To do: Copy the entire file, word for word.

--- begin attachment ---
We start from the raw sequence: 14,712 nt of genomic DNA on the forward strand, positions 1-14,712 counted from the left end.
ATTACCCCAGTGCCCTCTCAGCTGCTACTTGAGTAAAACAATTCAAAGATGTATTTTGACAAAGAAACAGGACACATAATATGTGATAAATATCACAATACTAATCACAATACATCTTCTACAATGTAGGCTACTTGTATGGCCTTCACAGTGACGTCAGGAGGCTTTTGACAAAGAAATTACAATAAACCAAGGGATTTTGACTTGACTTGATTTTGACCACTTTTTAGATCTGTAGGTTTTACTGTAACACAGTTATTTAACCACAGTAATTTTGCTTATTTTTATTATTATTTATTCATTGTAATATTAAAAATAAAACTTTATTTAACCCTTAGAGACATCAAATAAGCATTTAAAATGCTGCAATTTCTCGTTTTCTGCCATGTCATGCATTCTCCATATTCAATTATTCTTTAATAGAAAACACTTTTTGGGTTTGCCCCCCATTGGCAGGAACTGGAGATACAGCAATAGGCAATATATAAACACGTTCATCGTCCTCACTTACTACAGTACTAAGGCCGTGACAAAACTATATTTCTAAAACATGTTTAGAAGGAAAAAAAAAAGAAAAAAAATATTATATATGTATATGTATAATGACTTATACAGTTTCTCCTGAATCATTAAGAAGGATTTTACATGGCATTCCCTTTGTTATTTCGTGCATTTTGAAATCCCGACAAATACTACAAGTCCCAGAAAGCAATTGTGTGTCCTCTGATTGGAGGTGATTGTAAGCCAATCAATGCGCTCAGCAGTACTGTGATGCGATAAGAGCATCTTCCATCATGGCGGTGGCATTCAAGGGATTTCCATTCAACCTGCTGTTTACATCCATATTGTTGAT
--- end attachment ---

We start from the raw sequence: 14,712 nt of genomic DNA on the forward strand, positions 1-14,712 counted from the left end.
ATTACCCCAGTGCCCTCTCAGCTGCTACTTGAGTAAAACAATTCAAAGATGTATTTTGACAAAGAAACAGGACACATAATATGTGATAAATATCACAATACTAATCACAATACATCTTCTACAATGTAGGCTACTTGTATGGCCTTCACAGTGACGTCAGGAGGCTTTTGACAAAGAAATTACAATAAACCAAGGGATTTTGACTTGACTTGATTTTGACCACTTTTTAGATCTGTAGGTTTTACTGTAACACAGTTATTTAACCACAGTAATTTTGCTTATTTTTATTATTATTTATTCATTGTAATATTAAAAATAAAACTTTATTTAACCCTTAGAGACATCAAATAAGCATTTAAAATGCTGCAATTTCTCGTTTTCTGCCATGTCATGCATTCTCCATATTCAATTATTCTTTAATAGAAAACACTTTTTGGGTTTGCCCCCCATTGGCAGGAACTGGAGATACAGCAATAGGCAATATATAAACACGTTCATCGTCCTCACTTACTACAGTACTAAGGCCGTGACAAAACTATATTTCTAAAACATGTTTAGAAGGAAAAAAAAAAGAAAAAAAATATTATATATGTATATGTATAATGACTTATACAGTTTCTCCTGAATCATTAAGAAGGATTTTACATGGCATTCCCTTTGTTATTTCGTGCATTTTGAAATCCCGACAAATACTACAAGTCCCAGAAAGCAATTGTGTGTCCTCTGATTGGAGGTGATTGTAAGCCAATCAATGCGCTCAGCAGTACTGTGATGCGATAAGAGCATCTTCCATCATGGCGGTGGCATTCAAGGGATTTCCATTCAACCTGCTGTTTACATCCATATTGTTGAT